Navistar, EPA settle SCR suits
Public workshop part of agreement
Navistar International Corp. reached an agreement with the U.S. Environmental Protection Agency that settled lawsuits it filed in March 2009 concerning the agency’s certification policies for diesel-powered trucks equipped with selective catalytic reduction (SCR). The May 3 agreement called for EPA to hold a public workshop or hearing to address the issues Navistar raised in its challenges before the U.S. Court of Appeals for the District of Columbia Circuit. The settlement came a week before the parties were set to square off May 10 in oral arguments before a three-judge panel of the federal appeals court.
Navistar had argued that EPA’s guidance documents for SCR implementation were invalid because the agency had adopted them without the required public process and had relied only on input from the SCR engine makers. Navistar contended that EPA’s guidance would allow SCR-equipped trucks to operate for extended periods without any control of NOx emissions, resulting in certification of SCR engines as meeting NOx emissions requirements when they do not.
On May 3, Navistar and EPA filed an emergency joint motion to cancel the May 10 oral arguments and hold the case in abeyance pending approval of the settlement by the Justice Department and public comment on the settlement in principle, which is required by the Clean Air Act. The settlement affects two related lawsuits, one directed at the February 2009 guidance memorandum to SCR engine makers and the other addressing issues related to EPA’s 2001 rule setting NOx standards.
According to Navistar, the agreement provides that EPA will “engage in a public process to reexamine its policies, for future 2011 and later model year engines” during which it will “provide a thorough review of EPA’s policies regarding operation of SCR-equipped engines.” EPA also has promised to “ensure, among other things, that SCR-equipped heavy-duty diesel engines are designed to properly control emissions as required under applicable regulations.”
Navistar looks forward to participating in the public process, said Jack Allen, president of Navistar’s North American Truck Group. “We believe that with full and open public participation, EPA will develop a new approach that will result in equal enforcement of the 2010 NOx requirements for all engine makers.” The EPA settlement mirrored one struck in late April with the California Air Resources Board. (See “Navistar drops suit against CARB,” CCJ May 2010.)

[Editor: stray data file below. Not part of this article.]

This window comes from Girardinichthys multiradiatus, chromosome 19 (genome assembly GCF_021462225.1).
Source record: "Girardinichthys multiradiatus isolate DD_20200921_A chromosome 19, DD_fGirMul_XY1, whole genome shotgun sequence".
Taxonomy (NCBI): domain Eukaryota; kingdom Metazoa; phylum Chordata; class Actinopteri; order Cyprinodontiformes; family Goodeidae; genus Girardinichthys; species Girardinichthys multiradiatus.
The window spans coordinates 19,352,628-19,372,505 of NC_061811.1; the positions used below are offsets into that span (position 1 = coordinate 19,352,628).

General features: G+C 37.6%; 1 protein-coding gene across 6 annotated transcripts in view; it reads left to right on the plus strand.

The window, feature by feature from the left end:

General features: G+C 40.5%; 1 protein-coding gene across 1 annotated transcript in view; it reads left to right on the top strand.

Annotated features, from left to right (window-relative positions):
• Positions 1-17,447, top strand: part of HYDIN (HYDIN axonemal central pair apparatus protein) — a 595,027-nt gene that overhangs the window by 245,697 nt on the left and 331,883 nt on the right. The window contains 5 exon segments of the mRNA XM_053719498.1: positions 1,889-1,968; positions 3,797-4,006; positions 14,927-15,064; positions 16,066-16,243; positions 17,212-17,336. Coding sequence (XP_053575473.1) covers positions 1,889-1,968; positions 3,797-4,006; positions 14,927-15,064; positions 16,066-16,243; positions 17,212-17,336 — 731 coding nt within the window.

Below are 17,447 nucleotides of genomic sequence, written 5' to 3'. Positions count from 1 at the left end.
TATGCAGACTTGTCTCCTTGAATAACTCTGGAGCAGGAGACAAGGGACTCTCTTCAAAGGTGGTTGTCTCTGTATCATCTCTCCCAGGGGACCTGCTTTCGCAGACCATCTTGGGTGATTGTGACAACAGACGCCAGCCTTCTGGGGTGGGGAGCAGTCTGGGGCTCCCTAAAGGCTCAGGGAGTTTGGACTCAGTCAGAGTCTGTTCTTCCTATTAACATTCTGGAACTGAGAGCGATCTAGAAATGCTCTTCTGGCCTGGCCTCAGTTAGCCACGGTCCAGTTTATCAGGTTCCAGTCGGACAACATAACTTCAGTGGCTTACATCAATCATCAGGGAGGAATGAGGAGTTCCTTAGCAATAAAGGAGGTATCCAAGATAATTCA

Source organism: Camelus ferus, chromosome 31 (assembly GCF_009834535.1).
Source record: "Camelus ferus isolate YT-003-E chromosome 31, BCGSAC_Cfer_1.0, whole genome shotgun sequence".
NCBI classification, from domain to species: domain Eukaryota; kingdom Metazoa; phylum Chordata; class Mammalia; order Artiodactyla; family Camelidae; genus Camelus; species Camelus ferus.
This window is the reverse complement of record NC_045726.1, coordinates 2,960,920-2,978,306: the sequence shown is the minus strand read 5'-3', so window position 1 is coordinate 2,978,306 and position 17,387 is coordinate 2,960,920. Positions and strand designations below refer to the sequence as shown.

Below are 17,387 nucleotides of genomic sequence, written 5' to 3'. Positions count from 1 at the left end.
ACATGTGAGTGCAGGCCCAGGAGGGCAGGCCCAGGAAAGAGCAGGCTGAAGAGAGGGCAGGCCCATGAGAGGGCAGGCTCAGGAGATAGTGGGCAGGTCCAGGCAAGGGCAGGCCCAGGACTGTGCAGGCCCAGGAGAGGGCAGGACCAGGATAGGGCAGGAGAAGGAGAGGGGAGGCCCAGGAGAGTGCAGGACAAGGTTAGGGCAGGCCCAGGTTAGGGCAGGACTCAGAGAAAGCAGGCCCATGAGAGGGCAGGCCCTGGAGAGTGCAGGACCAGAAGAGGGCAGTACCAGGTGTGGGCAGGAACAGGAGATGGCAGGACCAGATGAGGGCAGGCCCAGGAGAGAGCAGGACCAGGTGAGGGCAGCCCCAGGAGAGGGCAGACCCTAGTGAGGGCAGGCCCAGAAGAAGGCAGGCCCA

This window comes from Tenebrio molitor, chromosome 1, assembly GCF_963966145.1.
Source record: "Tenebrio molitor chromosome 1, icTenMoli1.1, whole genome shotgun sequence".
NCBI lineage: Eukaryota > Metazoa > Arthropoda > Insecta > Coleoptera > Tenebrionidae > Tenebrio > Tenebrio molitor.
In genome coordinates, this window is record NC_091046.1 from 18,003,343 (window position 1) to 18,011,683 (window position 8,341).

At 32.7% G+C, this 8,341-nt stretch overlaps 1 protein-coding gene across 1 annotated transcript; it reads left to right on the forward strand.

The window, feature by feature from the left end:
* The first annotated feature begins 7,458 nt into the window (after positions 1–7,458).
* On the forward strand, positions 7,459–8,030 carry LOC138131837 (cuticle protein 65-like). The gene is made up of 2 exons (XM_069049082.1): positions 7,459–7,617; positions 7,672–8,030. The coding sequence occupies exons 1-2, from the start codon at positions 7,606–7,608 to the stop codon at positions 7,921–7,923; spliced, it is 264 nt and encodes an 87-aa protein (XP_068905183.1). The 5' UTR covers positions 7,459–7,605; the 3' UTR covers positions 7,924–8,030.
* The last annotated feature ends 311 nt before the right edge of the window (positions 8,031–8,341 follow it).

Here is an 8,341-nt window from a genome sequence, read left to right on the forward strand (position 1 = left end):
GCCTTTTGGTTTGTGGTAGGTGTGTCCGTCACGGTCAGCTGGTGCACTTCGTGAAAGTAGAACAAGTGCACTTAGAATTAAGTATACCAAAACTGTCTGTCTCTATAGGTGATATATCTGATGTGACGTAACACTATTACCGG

Navistar’s own MaxxForce DT midrange diesel engines and its MaxxForce 13 big bore diesel engines received EPA certification for model year 2010 earlier this year. The company is using advanced exhaust gas recirculation (EGR) to meet EPA’s 2010 emissions standards.
– Avery Vise
* Navistar Inc. reached a long-term supply agreement with J.B. Hunt Transport Services Inc. to supply the Lowell, Ark.-based company with more than 5,000 commercial trucks through 2014. Navistar will deliver International ProStar+ sleepers and day cabs powered by 2010 U.S. Environmental Protection Agency-certified MaxxForce 13 big bore engines.
* Penske Truck Leasing ordered 750 Freightliner Cascadia and 600 Volvo VN670 tractors equipped with selective catalytic reduction technology to comply with the U.S. Environmental Protection Agency’s 2010 emissions regulations.
* Bendix Commercial Vehicle Systems and Bendix Spicer Foundation Brake offered legislators and government agencies the opportunity to experience Bendix’s safety technologies firsthand in Washington, D.C.
* Hendrickson Truck Suspension Systems’ Steertek fabricated front steer axle now comes with a standard 10-year 1-million-mile limited warranty that covers Steertek axles equipped on approved vehicles built after Jan. 1.
Also of Interest »